In contrast with the bottom-up “disease module” approach, which starts with the known genetic determinants of diseases to build disease modules and infer disease-disease interactions based on the localization of these modules in the underlying protein-protein interaction (PPI) network,3,9 we used a top-down approach, where the starting point was diseases themselves rather than the PPI, and recovered the underlying molecular mechanisms that associate with those diseases. One advantage of the top-down approach in characterizing diseases is that the construction of the disease-disease network relies on the unambiguous and relatively relaxed criterion of one shared gene or one shared symptom, making in easier to merge and parse large disease-related knowledge bases such as OMIM and Disease Ontology. Overall, it is worthwhile to compare and contrast the top-down and bottom-up approaches in future studies as they are likely to offer complementary benefits and possibly a significant overlap of results. For instance, one can envision a scenario where network-based similarity methods such as topological overlap can be used to calculate intra-community similarities to refine the disease groupings even further. Various network overlap metrics such as the separation metric9 can be used to determine disease similarity at the interactome level. We also recognize the possible limitations of our current “unweighted” network approach, where a link is established between diseases if the minimal criterion of one shared symptom or gene is met regardless of how many symptoms or genes are shared between them, such as the possible over-inclusion of edges due to common symptoms. However, our aim at this initial stage is to work on the unweighted network to serve as a minimal model of disease-disease interactions in the genotype- and phenotype-layers. While within the scope of this work we are able to validate the resulting multiplex disease groupings through intra-community similarity assessment and the recovery of known disease-disease relationships, we find it important to note that the results can be improved by treating each layer as weighted in future studies.

Our selection of diseases is geared toward maximizing the size of the dataset and is, therefore, biased towards neither complex nor Mendelian diseases. It, rather, includes diseases of a wide range of prevalences and penetrances, from rare congenital diseases to common cancer types and metabolic disorders. Our approach, however, seamlessly integrates the two types of diseases, with OMIM and GWAS evidence alike. For instance, dedicated and up-to-date GWAS datasets from the GWAS Catalog (https://www.ebi.ac.uk/gwas/) can be used in a similar fashion to build the genotype-based layer of alternative multiplex disease networks.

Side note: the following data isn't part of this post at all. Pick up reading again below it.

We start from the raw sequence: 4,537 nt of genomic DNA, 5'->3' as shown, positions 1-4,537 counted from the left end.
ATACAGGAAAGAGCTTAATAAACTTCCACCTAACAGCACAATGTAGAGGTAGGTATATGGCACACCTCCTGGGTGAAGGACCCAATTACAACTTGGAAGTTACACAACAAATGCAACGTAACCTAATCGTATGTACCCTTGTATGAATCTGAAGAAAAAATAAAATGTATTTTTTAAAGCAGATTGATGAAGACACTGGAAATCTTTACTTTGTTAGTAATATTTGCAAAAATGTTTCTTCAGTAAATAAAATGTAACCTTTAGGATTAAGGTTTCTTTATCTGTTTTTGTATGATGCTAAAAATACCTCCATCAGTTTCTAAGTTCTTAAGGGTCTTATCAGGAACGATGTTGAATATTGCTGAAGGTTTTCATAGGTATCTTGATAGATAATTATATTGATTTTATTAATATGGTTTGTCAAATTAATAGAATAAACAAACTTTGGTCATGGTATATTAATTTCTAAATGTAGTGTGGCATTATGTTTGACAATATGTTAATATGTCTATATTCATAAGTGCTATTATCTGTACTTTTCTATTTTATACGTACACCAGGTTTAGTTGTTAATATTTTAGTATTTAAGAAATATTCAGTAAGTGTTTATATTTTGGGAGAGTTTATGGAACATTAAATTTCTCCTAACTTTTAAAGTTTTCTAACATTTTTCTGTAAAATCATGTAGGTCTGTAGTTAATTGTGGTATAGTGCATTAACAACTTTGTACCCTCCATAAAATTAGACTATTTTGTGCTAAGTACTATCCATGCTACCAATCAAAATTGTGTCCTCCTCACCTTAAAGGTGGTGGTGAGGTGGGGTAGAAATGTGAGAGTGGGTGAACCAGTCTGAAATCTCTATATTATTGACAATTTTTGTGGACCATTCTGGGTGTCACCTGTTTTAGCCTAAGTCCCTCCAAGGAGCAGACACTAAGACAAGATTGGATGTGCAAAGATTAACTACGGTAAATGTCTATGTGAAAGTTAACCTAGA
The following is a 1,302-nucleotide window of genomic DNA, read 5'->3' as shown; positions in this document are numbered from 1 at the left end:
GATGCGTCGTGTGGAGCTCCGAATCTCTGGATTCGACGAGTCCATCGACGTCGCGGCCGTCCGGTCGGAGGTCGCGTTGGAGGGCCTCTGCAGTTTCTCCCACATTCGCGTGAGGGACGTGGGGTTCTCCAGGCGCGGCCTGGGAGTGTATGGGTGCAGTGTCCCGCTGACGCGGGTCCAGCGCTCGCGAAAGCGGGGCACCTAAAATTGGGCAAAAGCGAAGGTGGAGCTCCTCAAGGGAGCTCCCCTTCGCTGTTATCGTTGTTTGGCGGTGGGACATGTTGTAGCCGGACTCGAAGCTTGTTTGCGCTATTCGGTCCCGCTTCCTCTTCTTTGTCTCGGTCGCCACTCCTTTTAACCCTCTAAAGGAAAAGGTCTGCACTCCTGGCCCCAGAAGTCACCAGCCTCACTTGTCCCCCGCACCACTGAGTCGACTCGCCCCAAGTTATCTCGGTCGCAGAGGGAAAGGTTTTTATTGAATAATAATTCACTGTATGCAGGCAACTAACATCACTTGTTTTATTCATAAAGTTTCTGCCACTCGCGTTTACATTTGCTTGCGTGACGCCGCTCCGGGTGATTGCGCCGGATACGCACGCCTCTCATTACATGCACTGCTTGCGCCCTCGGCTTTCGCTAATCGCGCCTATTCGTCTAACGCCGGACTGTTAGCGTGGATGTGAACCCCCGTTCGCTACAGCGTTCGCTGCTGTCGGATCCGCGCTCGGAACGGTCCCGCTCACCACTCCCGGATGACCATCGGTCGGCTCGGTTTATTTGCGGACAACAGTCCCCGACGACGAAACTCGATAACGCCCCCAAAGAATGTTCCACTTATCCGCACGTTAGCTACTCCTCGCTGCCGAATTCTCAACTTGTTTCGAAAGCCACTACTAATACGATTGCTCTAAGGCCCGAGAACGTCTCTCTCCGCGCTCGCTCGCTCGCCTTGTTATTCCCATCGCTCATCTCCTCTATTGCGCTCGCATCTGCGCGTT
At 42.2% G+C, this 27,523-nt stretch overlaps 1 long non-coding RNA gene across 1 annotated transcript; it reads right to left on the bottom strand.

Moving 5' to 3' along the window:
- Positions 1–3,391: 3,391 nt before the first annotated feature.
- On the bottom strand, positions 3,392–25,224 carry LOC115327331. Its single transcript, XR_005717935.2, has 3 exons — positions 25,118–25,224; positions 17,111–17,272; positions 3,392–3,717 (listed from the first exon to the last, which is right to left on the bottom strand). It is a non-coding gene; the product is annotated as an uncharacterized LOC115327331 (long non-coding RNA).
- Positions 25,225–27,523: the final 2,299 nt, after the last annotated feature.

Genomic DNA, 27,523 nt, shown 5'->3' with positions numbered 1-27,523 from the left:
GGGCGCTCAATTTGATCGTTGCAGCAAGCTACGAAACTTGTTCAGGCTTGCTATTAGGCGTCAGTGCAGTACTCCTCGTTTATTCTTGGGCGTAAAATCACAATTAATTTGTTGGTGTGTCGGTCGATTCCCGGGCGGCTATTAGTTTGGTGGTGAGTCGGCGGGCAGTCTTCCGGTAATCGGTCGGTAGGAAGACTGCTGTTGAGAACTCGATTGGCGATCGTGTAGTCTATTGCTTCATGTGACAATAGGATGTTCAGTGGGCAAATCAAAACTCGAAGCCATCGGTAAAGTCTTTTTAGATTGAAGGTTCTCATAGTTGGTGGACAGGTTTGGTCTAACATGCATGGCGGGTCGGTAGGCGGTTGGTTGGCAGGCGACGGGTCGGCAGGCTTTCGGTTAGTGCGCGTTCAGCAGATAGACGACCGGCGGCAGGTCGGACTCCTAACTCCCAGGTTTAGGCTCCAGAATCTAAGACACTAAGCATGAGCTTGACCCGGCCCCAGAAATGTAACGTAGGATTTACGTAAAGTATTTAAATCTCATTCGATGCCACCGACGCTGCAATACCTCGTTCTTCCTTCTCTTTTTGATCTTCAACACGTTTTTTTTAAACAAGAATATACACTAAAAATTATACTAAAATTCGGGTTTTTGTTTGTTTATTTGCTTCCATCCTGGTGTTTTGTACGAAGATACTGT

At the core of our disease classification is a technique that takes into account the information flow within and across different network layers. In the context of pathobiology, we use the term “information flow” to refer specifically to the process by which distant diseases can “communicate” by propagating genetic and symptomatic signals through intermediary diseases in the global disease network whereby, for example, disease A, which shares certain genes (or symptoms) with disease B, can be related indirectly to disease C, which also shares certain genes (or symptoms) with disease B. The diseases sending and receiving more information “flow” from each other in the genotype-layer would likely have related molecular roots, whereas in the phenotype-layer, this would mean groups of diseases that share clinical manifestations. We note that the use of quotes in “communication” is in order to emphasize that this is a process that does not involve actual molecular signaling but rather a conceptual one that implies associations between diseases. Capable of traversing both layers of disease networks, this method can put the same disease into two different communities based on both genotypic and phenotypic data. This “redundancy” of disease communities, with “bridge diseases” connecting them, is a key component of the next generation of organic, flexible disease classifications in which we can develop a network of disease communities rather than the current tree-like, hierarchical classification where a disease can only belong to one community. We believe that the common biology of these bridge diseases deserves further detailed investigation, and note it as an important future direction.